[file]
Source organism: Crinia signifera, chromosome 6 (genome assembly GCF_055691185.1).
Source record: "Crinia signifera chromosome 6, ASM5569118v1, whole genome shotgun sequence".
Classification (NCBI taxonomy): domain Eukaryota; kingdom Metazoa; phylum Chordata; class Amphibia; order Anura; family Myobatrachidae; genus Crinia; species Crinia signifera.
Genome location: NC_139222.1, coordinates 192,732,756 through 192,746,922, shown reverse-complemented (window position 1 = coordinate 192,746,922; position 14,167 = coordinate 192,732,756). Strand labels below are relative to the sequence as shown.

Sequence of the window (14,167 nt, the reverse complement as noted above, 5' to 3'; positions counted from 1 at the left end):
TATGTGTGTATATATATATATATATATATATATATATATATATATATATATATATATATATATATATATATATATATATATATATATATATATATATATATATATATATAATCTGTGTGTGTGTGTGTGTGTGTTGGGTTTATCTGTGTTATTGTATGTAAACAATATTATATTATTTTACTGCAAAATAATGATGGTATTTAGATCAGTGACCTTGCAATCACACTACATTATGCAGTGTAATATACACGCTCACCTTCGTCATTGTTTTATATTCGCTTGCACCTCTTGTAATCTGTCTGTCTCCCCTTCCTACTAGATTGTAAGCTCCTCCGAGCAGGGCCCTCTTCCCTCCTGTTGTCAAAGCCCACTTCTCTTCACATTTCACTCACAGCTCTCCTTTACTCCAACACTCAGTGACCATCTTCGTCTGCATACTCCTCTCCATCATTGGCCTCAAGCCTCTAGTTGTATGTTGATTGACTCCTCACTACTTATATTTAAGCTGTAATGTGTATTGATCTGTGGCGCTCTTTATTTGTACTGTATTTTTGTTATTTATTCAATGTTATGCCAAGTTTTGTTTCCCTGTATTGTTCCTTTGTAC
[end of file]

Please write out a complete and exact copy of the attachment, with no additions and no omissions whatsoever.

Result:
Source organism: Crinia signifera, chromosome 6 (genome assembly GCF_055691185.1).
Source record: "Crinia signifera chromosome 6, ASM5569118v1, whole genome shotgun sequence".
Classification (NCBI taxonomy): domain Eukaryota; kingdom Metazoa; phylum Chordata; class Amphibia; order Anura; family Myobatrachidae; genus Crinia; species Crinia signifera.
Genome location: NC_139222.1, coordinates 192,732,756 through 192,746,922, shown reverse-complemented (window position 1 = coordinate 192,746,922; position 14,167 = coordinate 192,732,756). Strand labels below are relative to the sequence as shown.

Sequence of the window (14,167 nt, the reverse complement as noted above, 5' to 3'; positions counted from 1 at the left end):
TATGTGTGTATATATATATATATATATATATATATATATATATATATATATATATATATATATATATATATATATATATATATATATATATATATATATATATATATATAATCTGTGTGTGTGTGTGTGTGTGTTGGGTTTATCTGTGTTATTGTATGTAAACAATATTATATTATTTTACTGCAAAATAATGATGGTATTTAGATCAGTGACCTTGCAATCACACTACATTATGCAGTGTAATATACACGCTCACCTTCGTCATTGTTTTATATTCGCTTGCACCTCTTGTAATCTGTCTGTCTCCCCTTCCTACTAGATTGTAAGCTCCTCCGAGCAGGGCCCTCTTCCCTCCTGTTGTCAAAGCCCACTTCTCTTCACATTTCACTCACAGCTCTCCTTTACTCCAACACTCAGTGACCATCTTCGTCTGCATACTCCTCTCCATCATTGGCCTCAAGCCTCTAGTTGTATGTTGATTGACTCCTCACTACTTATATTTAAGCTGTAATGTGTATTGATCTGTGGCGCTCTTTATTTGTACTGTATTTTTGTTATTTATTCAATGTTATGCCAAGTTTTGTTTCCCTGTATTGTTCCTTTGTAC